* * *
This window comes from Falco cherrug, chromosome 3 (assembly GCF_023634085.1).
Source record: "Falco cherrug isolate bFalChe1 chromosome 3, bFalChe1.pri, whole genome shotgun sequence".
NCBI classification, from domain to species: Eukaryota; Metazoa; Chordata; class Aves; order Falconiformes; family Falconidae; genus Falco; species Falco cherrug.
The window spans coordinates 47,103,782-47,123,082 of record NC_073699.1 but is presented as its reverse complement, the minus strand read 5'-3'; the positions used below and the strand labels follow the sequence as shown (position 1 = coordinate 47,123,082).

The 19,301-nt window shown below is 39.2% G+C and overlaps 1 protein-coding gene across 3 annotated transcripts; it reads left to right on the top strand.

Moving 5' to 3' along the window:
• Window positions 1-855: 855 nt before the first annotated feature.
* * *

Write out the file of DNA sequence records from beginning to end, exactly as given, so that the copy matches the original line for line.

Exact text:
This window comes from Falco cherrug, chromosome 3 (assembly GCF_023634085.1).
Source record: "Falco cherrug isolate bFalChe1 chromosome 3, bFalChe1.pri, whole genome shotgun sequence".
NCBI classification, from domain to species: Eukaryota; Metazoa; Chordata; class Aves; order Falconiformes; family Falconidae; genus Falco; species Falco cherrug.
The window spans coordinates 47,103,782-47,123,082 of record NC_073699.1 but is presented as its reverse complement, the minus strand read 5'-3'; the positions used below and the strand labels follow the sequence as shown (position 1 = coordinate 47,123,082).

The 19,301-nt window shown below is 39.2% G+C and overlaps 1 protein-coding gene across 3 annotated transcripts; it reads left to right on the top strand.

Moving 5' to 3' along the window:
• Window positions 1-855: 855 nt before the first annotated feature.